Copyright 2008. All rights reserved.

Tax Benefits of Homeownership

The tax deductions you re eligible to take for mortgage interest and property taxes greatly increase the financial benefits of homeownership. Here s how it works.

Assume:
$9,877 = Mortgage interest paid (a loan of $150,000 for 30 years, at 7 percent, using year-five interest)
$2,700 = Property taxes (at 1.5 percent on $180,000 assessed value)
______

$12,577 = Total deduction

Then, multiply your total deduction by your tax rate.
For example, at a 28 percent tax rate: 12,577 x 0.28 = $3,521.56
$3,521.56 = Amount you have lowered your federal income tax (at 28 percent tax rate)

Note: Mortgage interest may not be deductible on loans over $1.1 million. In addition, deductions are decreased when total income reaches a certain level.

Reprinted from REALTOR magazine (REALTOR.org/realtormag) with permission of the NATIONAL ASSOCIATION OF REALTORS .
Copyright 2008. All rights reserved.

Q-A Series – FIRST STEPS

Q. WHAT STEPS NEED TO BE TAKEN TO SECURE A LOAN

The first step in securing a loan is to complete a loan application. To do so, you’ll need the following information.
– Pay stubs for the past 2-3 months
– W-2 forms for the past 2 years
– Information on long-term debts
– Recent bank statements
– tax returns for the past 2 years
– Proof of any other income
– Address and description of the property you wish to buy
– Sales contract

During the application process, the lender will order a report on your credit history and a professional appraisal of the property you want to purchase. The application process typically takes between 1-6 weeks.

Q. HOW DO I CHOOSE THE RIGHT LENDER FOR ME

Choose your lender carefully. Look for financial stability and a reputation for customer satisfaction. Be sure to choose a company that gives helpful advice and that makes you feel comfortable. A lender that has the authority to approve and process your loan locally is preferable, since it will be easier for you to monitor the status of your application and ask questions. Plus, it’s beneficial when the lender knows home values and conditions in the local area. Do research and ask family, friends, and your real estate agent for recommendations.

Q. HOW ARE PRE-QUALIFYING AND PRE-APPROVAL DIFFERENT

Pre-qualification is an informal way to see how much you maybe able to borrow. You can be ‘pre-qualified’ over the phone with no paperwork by telling a lender your income, your long-term debts, and how large a down payment you can afford. Without any obligation, this helps you arrive at a ballpark figure of the amount you may have available to spend on a house.

Pre-approval is a lender’s actual commitment to lend to you. It involves assembling the financial records mentioned in Question 47 (Without the property description and sales contract) and going through a preliminary approval process. Pre-approval gives you a definite idea of what you can afford and shows sellers that you are serious about buying.

Q. HOW CAN I FIND OUT INFORMATION ABOUT MY CREDIT HISTORY

There are three major credit reporting companies: Equifax, Experian, and Trans Union. Obtaining your credit report is as easy as calling and requesting one. Once you receive the report, it’s important to verify its accuracy. Double check the “high credit limit,”‘total loan,” and ‘past due” columns. It’s a good idea to get copies from all three companies to assure there are no mistakes since any of the three could be providing a report to your lender. Fees, ranging from $5-$20, are usually charged to issue credit reports but some states permit citizens to acquire a free one. Contact the reporting companies at the numbers listed for more information.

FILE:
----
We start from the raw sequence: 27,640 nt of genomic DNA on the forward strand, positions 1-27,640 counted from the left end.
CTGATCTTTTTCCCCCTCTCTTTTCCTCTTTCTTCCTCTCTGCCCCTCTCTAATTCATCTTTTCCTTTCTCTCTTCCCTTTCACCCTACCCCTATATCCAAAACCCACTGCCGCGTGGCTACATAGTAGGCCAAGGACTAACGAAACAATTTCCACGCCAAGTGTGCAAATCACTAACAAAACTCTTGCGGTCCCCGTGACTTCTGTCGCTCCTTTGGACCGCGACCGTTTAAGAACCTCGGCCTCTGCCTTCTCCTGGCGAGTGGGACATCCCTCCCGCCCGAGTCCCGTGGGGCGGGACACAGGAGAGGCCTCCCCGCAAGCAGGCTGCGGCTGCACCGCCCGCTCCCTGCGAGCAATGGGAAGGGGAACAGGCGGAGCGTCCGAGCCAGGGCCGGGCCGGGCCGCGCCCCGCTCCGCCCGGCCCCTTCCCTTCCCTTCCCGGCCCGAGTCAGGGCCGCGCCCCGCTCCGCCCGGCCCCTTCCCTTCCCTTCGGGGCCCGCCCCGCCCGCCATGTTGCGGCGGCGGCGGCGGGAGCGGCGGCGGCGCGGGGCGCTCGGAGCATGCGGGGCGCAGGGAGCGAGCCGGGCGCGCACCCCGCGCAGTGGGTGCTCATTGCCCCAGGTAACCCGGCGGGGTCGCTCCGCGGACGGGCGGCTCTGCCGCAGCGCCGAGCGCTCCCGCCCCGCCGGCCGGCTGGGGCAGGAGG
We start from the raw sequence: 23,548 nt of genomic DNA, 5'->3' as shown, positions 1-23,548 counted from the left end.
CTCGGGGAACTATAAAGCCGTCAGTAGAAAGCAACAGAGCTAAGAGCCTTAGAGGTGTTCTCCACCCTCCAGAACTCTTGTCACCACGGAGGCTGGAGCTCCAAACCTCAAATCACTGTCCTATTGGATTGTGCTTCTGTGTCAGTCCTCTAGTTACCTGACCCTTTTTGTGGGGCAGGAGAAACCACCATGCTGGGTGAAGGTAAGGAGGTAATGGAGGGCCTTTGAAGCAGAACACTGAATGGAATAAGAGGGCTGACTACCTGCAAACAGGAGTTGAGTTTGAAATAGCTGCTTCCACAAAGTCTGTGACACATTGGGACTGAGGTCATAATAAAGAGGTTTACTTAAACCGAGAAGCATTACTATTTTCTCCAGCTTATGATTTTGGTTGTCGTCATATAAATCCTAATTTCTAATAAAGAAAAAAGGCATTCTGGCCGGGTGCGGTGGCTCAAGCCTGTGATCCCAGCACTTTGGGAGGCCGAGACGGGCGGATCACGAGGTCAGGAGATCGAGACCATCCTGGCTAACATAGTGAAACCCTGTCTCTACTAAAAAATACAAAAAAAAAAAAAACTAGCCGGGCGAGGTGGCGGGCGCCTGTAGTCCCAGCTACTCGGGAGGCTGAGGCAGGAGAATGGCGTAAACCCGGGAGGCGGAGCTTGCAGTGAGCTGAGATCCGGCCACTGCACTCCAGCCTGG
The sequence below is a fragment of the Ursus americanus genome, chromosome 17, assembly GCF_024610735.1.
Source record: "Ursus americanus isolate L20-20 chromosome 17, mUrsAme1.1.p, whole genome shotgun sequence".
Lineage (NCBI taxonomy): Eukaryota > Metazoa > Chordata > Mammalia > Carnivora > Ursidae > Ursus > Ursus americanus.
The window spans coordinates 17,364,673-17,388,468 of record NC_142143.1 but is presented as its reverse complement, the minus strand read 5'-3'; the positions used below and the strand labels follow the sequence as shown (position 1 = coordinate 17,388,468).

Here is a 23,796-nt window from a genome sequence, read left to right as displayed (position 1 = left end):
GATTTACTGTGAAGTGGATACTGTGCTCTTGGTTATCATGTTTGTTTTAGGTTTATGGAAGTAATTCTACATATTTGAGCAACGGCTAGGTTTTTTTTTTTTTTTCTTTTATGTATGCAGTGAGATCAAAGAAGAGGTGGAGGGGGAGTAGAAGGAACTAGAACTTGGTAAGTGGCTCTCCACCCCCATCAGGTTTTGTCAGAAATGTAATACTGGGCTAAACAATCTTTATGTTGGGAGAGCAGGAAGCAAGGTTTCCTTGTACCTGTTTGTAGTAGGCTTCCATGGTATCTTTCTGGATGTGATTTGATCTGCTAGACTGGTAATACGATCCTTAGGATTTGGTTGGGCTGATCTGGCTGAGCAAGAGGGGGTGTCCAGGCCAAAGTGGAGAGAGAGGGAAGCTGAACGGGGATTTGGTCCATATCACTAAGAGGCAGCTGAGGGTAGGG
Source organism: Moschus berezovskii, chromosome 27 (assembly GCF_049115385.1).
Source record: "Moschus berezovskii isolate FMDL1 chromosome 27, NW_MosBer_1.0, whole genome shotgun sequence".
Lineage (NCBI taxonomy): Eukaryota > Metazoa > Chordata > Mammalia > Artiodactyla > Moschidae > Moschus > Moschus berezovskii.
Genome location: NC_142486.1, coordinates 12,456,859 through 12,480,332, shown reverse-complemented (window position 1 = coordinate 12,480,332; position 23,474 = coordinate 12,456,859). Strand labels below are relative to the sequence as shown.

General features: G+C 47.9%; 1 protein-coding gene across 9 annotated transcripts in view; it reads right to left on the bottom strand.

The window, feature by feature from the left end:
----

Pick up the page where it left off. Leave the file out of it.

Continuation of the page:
CREDIT REPORTING COMPANIES
Company Name Phone Number
Experian 1-888-397-3742
Equifax 1-800-685-1111
Trans Union 1-800-916-8800

Q. WHAT IF I FIND A MISTAKE IN MY CREDIT HISTORY

Simple mistakes are easily corrected by writing to the reporting company, pointing out the error, and providing proof of the mistake. You can also request to have your own comments added to explain problems. For example, if you made a payment late due to illness, explain that for the record. Lenders are usually understanding about legitimate problems.

Q. WHAT IS A CREDIT BUREAU SCORE AND HOW DO LENDERS USE THEM

A credit bureau score is a number, based upon your credit history, that represents the possibility that you will be unable to repay a loan. Lenders use it to determine your ability to qualify for a mortgage loan. The better the score, the better your chances are of getting a loan. Ask your lender for details.

Q. HOW CAN I IMPROVE MY SCORE

There are no easy ways to improve your credit score, but you can work to keep it acceptable by maintaining a good credit history. This means paying your bills on time and not overextending yourself by buying more than you can afford.

Find Homes For Sale. Search real estate, recently sold properties, foreclosures, new homes, maps, schools and more ... www.DanielAndradeHomes.com

This site is protected by Comment SPAM Wiper. Find Homes For Sale. Search real estate, recently sold properties, foreclosures, new homes, maps, schools and more ...
www.DanielAndradeHomes.com


Click for Privacy Policy

Daniel Andrade, REALTOR® DRE #: 01849983
Century 21 My Real Estate Co
7825 Florence Avenue, Downey , CA 90240
call today 323-215-9836
daniel@mynewhouses.com

Each Office is Independently Owned and Operated © 2012 Century 21 Real Estate Corporation. CENTURY 21® is a registered trademark owned by Century 21 Real Estate LLC. An Equal Opportunity Company. Equal housing Opportunity. Each office is independently owned and operated. Copyright © %current-year% %home% - All Rights Reserved